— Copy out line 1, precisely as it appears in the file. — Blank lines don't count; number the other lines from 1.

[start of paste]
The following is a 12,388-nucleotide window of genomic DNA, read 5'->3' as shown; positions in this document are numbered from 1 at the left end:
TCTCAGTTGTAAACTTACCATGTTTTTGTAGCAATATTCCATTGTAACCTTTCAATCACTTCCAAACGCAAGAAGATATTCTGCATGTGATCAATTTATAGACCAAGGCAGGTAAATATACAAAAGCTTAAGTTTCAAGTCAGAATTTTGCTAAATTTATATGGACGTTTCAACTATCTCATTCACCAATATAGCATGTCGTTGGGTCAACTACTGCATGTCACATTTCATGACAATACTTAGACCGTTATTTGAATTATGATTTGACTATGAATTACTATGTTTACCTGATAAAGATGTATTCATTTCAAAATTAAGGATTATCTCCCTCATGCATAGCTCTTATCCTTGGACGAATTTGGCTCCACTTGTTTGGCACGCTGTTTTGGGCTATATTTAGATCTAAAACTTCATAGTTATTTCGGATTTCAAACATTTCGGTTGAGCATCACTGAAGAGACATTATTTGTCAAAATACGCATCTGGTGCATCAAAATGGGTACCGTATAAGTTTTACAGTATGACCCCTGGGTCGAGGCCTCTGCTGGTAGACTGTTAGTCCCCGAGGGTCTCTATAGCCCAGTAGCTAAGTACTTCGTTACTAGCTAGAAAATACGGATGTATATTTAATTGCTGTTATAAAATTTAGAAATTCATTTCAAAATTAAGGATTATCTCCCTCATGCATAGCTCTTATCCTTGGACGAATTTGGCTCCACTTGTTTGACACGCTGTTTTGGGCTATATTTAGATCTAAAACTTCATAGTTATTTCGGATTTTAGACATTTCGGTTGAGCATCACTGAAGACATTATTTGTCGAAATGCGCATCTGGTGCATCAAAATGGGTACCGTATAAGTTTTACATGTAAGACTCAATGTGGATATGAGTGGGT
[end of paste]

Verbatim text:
The following is a 12,388-nucleotide window of genomic DNA, read 5'->3' as shown; positions in this document are numbered from 1 at the left end: